Introduction Tobacco use in China stands out as one of the most significant public health issues in the world today. Currently, there are 350 million smokers in China, making up more than one-third of the world total (Koplan et al. 2013). In China, 52.9 per cent of males and 2.4 per cent of females over 15 years old are regular smokers (Giovino et al. 2012). There are also about 740 million people who are regularly exposed to second-hand smoke (Yang and Hu 2011). Notably, China is also the world’s biggest producer of cigarettes. In 2012, it produced over 2.5 trillion cigarettes – more than one-third of the world total (Reference News 2015) – over 95 per cent of which were consumed domestically (Wang 2013). It is estimated that domestic producers in China have about 98 per cent of the market share (China Internet Information Center 2014). The health consequences of smoking are enormous. It is widely recognised that smoking is one of the major causes of lung cancer, stroke and heart disease. The number of deaths caused by tobacco use in China is currently 1.2 million per year (Li 2012). In 2020, it is expected to hit two million per year (Lee and Jiang 2008). The total economic costs of the adverse health effects of tobacco usage in China were estimated at about US$28.9 billion in 2008 and these have been increasing ever since (Yang et al. 2011). These costs include health expenditure for treating smoke-related diseases and the costs associated with premature death. China ratified the World Health Organization’s Framework Convention on Tobacco Control (FCTC) in 2005. Since then, many tobacco control polices have been initiated to meet conditions set by FCTC. Nevertheless, China did not meet the January 2011 deadline to fulfil its FCTC obligations. Also, as reported by the Chinese Center for Disease Control and Prevention (CDC), the effectiveness of tobacco control policies in China is unsatisfactory, scoring only 37 out of 100 points for the implementation of the six major policies in the WHO MPOWER1 package (Yang and Hu 2011). The ineffectiveness of tobacco control policies is associated with bureaucratic noncompliance with policy targets, which is reflected in two main areas. First, both central and local governments are inefficient in implementing tobacco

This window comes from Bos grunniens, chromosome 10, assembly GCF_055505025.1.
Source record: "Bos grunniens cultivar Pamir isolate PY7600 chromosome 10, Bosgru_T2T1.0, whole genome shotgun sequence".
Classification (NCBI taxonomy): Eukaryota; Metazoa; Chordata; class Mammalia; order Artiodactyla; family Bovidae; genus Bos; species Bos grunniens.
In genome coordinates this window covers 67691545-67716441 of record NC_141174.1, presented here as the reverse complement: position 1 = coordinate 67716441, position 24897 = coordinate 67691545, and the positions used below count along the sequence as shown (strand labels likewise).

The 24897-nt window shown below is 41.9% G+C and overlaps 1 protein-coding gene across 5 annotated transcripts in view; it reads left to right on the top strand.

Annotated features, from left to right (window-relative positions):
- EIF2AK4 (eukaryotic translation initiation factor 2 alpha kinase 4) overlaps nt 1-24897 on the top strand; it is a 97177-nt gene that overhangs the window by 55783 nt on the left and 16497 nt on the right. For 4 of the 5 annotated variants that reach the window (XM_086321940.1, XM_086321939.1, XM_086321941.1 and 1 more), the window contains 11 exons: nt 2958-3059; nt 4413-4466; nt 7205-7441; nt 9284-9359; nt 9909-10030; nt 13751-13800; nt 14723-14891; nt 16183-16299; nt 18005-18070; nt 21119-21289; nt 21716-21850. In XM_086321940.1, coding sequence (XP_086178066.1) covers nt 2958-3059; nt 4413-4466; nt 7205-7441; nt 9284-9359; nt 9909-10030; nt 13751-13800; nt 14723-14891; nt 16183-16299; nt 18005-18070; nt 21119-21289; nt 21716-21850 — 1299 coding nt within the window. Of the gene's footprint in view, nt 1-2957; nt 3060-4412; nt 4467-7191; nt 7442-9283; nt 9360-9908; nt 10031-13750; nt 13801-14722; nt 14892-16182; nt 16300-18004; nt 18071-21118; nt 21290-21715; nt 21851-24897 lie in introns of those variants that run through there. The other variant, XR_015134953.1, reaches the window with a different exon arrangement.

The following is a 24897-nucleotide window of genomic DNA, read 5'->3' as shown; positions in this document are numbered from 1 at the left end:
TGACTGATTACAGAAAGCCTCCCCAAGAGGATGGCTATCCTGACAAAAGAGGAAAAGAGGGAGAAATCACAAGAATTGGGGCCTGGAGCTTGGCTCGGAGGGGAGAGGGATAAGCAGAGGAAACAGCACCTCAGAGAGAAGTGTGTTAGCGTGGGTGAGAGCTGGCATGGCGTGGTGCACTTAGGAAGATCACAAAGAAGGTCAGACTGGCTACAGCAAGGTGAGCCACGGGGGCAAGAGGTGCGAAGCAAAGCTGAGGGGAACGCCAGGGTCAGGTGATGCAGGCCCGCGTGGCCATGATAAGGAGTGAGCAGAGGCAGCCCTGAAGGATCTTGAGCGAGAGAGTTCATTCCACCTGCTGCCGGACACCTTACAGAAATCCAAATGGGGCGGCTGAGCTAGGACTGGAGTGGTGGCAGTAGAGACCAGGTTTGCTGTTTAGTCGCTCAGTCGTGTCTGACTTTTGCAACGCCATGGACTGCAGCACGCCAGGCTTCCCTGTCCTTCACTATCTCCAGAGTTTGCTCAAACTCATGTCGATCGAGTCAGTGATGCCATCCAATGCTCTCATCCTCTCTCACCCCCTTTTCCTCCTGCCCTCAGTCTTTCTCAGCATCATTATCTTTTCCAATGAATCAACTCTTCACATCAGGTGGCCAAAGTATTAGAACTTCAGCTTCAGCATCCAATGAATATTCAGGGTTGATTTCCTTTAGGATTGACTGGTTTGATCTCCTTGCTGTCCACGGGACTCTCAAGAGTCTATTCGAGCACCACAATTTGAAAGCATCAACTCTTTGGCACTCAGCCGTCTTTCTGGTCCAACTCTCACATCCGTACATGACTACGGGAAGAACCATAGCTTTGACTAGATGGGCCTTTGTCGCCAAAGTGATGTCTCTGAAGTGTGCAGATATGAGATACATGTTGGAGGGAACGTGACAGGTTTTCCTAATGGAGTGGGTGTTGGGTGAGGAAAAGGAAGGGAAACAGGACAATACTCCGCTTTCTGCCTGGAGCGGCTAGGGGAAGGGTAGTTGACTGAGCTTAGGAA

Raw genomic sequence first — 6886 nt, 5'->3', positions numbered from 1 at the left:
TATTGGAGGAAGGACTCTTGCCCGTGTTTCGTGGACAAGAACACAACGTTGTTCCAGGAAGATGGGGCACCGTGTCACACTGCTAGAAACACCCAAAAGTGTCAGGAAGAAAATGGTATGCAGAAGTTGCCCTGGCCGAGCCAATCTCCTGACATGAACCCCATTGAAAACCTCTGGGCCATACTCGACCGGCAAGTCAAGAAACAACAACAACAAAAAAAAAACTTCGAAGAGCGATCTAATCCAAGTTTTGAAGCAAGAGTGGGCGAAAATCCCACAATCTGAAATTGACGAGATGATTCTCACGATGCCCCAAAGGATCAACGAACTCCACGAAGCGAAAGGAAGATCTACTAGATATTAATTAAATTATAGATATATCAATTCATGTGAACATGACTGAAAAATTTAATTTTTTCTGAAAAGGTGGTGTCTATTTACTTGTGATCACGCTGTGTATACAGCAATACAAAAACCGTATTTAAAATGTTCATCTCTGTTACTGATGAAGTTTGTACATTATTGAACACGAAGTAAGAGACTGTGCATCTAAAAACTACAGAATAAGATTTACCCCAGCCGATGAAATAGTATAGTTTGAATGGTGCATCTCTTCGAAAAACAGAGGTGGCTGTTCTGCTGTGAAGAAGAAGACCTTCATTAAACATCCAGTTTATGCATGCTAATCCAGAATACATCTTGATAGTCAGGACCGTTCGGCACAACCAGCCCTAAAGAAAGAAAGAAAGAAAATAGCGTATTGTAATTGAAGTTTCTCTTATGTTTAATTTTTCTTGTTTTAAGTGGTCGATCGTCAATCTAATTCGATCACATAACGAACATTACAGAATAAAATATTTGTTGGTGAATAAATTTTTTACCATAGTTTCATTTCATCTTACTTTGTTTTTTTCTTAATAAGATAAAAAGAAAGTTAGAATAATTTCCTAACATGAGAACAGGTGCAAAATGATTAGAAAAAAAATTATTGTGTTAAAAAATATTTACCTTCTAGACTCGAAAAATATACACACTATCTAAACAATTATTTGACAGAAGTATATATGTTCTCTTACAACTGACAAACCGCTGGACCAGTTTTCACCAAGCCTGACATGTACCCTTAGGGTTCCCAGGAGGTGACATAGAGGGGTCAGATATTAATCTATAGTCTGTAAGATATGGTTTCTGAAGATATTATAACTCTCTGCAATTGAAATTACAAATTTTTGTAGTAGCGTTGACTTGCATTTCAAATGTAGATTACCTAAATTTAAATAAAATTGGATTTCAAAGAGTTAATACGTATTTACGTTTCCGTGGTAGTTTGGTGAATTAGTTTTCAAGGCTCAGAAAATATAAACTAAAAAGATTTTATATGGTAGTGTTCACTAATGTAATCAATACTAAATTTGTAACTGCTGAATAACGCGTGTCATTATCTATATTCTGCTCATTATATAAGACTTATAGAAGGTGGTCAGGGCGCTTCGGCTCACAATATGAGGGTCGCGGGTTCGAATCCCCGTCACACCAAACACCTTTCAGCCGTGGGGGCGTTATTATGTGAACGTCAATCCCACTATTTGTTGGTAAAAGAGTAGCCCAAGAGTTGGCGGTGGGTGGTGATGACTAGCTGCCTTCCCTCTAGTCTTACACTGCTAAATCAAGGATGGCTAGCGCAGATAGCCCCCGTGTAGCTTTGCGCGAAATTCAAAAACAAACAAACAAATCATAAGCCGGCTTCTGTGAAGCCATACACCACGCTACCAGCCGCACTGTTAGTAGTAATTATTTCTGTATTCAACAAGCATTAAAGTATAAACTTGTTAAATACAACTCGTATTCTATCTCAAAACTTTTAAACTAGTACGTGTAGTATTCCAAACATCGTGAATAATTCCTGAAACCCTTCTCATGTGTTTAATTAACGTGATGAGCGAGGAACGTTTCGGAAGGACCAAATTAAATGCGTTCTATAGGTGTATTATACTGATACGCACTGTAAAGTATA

control policies, particularly in terms of legislation for tobacco control that has not been enacted and enforced to meet the policy targets. Second, institutional arrangements for implementing tobacco control policies are associated with a ‘regulatory capture’ situation, where the regulators of the tobacco industry actually represent interests of the regulated. The fragmented authoritarianism (FA) analytical model (Lieberthal and Oksenberg 1988) – which argues that the decision-making bodies are fragmented and disjointed among different ministries as well as among different levels of government – has been widely used to understand the role of bureaucrats and bureaucratic noncompliance in policy implementation in China for over two decades. FA is particularly useful for understanding the policy-implementation process, in which negotiation and bargaining between different government departments are involved. Both of the aforementioned observations about the policy ineffectiveness of tobacco control are consistent with the FA model. The inefficiency of central and local government is due to the decentralised distribution of authority among different departments, and the bargaining and negotiation that takes place among these departments leads to inefficiency in policy implementation. Moreover, the structure of authority in policy-making and implementation, as well as regulatory capture, is a result of the fragmented structure of the bureaucracy involved in the policy-making aspects of tobacco control. However, two questions can be raised for the proponents of FA. First, whether there is a fragmented structure in the first place? For example, the structure of policy-making and implementation may be endogenously determined by some institutional reasons. Second, why does central government not respond to the fragmented structure by initiating policy and institution changes? In other words, if the role of the fragmented structure is common knowledge for all stakeholders, to improve policy effectiveness central government has an incentive to respond by initiating new policies or establishing a new regulatory agency. This chapter complements the FA literature on the ineffectiveness of tobacco control policies in China. Instead of arguing that central and local government’s inefficiency and regulatory capture in implementing tobacco control policies are symptoms of the fragmented and decentralised structure of decision-making bodies, it proposes that ineffectiveness of policy implementation is a result of certain institutional arrangements, including government monopoly over the tobacco industry and the performance evaluation system for government officials. In the literature of political economics and institutional economics, bureaucrats are presented as self-interested individuals whose behaviours are constrained by institutional arrangements. From this perspective, we show that the bureaucratic noncompliance behaviours result from the following two institutional factors: First, the fragmented structure of authority and regulatory capture are endogenously determined by the government monopoly of the tobacco industry.